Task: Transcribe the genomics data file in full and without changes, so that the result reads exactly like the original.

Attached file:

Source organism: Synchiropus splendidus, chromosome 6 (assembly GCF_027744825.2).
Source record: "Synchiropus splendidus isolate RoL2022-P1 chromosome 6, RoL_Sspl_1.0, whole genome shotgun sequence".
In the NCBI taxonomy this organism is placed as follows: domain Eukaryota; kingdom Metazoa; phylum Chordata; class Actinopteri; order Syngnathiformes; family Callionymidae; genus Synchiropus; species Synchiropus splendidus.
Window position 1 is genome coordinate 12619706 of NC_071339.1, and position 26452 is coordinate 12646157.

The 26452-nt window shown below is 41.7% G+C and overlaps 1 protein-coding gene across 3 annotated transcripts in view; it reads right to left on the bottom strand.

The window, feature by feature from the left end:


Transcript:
Source organism: Synchiropus splendidus, chromosome 6 (assembly GCF_027744825.2).
Source record: "Synchiropus splendidus isolate RoL2022-P1 chromosome 6, RoL_Sspl_1.0, whole genome shotgun sequence".
In the NCBI taxonomy this organism is placed as follows: domain Eukaryota; kingdom Metazoa; phylum Chordata; class Actinopteri; order Syngnathiformes; family Callionymidae; genus Synchiropus; species Synchiropus splendidus.
Window position 1 is genome coordinate 12619706 of NC_071339.1, and position 26452 is coordinate 12646157.

The 26452-nt window shown below is 41.7% G+C and overlaps 1 protein-coding gene across 3 annotated transcripts in view; it reads right to left on the bottom strand.

The window, feature by feature from the left end: